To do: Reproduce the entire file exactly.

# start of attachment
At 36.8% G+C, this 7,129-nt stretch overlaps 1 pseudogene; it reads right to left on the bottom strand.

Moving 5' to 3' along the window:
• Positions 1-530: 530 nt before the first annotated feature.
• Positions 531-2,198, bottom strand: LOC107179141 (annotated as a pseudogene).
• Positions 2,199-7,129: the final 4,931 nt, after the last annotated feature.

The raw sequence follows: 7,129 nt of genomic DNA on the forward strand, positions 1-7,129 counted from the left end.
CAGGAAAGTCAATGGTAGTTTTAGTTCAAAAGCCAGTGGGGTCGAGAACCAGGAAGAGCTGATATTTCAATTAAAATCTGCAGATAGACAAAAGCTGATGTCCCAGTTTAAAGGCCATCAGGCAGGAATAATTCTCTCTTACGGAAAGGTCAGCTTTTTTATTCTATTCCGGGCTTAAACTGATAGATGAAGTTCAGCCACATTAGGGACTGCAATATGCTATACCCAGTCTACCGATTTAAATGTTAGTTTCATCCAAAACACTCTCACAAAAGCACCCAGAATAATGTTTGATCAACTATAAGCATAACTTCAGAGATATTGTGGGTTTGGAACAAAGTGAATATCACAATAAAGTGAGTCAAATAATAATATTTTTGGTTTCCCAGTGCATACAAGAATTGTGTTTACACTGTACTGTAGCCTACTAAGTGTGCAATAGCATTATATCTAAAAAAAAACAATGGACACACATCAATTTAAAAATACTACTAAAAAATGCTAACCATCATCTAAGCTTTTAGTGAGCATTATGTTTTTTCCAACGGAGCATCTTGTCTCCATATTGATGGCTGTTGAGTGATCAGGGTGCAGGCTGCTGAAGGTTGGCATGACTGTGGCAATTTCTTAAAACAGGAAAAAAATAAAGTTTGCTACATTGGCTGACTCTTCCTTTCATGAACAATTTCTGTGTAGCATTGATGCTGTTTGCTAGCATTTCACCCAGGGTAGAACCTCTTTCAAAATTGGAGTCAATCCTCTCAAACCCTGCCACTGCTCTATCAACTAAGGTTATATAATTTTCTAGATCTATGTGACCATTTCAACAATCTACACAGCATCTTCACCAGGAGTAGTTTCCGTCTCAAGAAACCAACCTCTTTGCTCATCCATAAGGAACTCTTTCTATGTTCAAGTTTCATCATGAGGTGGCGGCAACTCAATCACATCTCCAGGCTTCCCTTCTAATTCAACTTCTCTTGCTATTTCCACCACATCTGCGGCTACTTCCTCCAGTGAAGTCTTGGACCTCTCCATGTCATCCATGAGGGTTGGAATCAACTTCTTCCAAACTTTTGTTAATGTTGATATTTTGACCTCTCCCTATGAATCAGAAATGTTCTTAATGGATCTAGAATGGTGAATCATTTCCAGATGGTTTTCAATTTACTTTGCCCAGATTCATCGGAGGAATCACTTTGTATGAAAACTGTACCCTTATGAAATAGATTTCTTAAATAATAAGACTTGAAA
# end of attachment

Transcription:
At 36.8% G+C, this 7,129-nt stretch overlaps 1 pseudogene; it reads right to left on the bottom strand.

Moving 5' to 3' along the window:
• Positions 1-530: 530 nt before the first annotated feature.
• Positions 531-2,198, bottom strand: LOC107179141 (annotated as a pseudogene).
• Positions 2,199-7,129: the final 4,931 nt, after the last annotated feature.

The raw sequence follows: 7,129 nt of genomic DNA on the forward strand, positions 1-7,129 counted from the left end.
CAGGAAAGTCAATGGTAGTTTTAGTTCAAAAGCCAGTGGGGTCGAGAACCAGGAAGAGCTGATATTTCAATTAAAATCTGCAGATAGACAAAAGCTGATGTCCCAGTTTAAAGGCCATCAGGCAGGAATAATTCTCTCTTACGGAAAGGTCAGCTTTTTTATTCTATTCCGGGCTTAAACTGATAGATGAAGTTCAGCCACATTAGGGACTGCAATATGCTATACCCAGTCTACCGATTTAAATGTTAGTTTCATCCAAAACACTCTCACAAAAGCACCCAGAATAATGTTTGATCAACTATAAGCATAACTTCAGAGATATTGTGGGTTTGGAACAAAGTGAATATCACAATAAAGTGAGTCAAATAATAATATTTTTGGTTTCCCAGTGCATACAAGAATTGTGTTTACACTGTACTGTAGCCTACTAAGTGTGCAATAGCATTATATCTAAAAAAAAACAATGGACACACATCAATTTAAAAATACTACTAAAAAATGCTAACCATCATCTAAGCTTTTAGTGAGCATTATGTTTTTTCCAACGGAGCATCTTGTCTCCATATTGATGGCTGTTGAGTGATCAGGGTGCAGGCTGCTGAAGGTTGGCATGACTGTGGCAATTTCTTAAAACAGGAAAAAAATAAAGTTTGCTACATTGGCTGACTCTTCCTTTCATGAACAATTTCTGTGTAGCATTGATGCTGTTTGCTAGCATTTCACCCAGGGTAGAACCTCTTTCAAAATTGGAGTCAATCCTCTCAAACCCTGCCACTGCTCTATCAACTAAGGTTATATAATTTTCTAGATCTATGTGACCATTTCAACAATCTACACAGCATCTTCACCAGGAGTAGTTTCCGTCTCAAGAAACCAACCTCTTTGCTCATCCATAAGGAACTCTTTCTATGTTCAAGTTTCATCATGAGGTGGCGGCAACTCAATCACATCTCCAGGCTTCCCTTCTAATTCAACTTCTCTTGCTATTTCCACCACATCTGCGGCTACTTCCTCCAGTGAAGTCTTGGACCTCTCCATGTCATCCATGAGGGTTGGAATCAACTTCTTCCAAACTTTTGTTAATGTTGATATTTTGACCTCTCCCTATGAATCAGAAATGTTCTTAATGGATCTAGAATGGTGAATCATTTCCAGATGGTTTTCAATTTACTTTGCCCAGATTCATCGGAGGAATCACTTTGTATGAAAACTGTACCCTTATGAAATAGATTTCTTAAATAATAAGACTTGAAA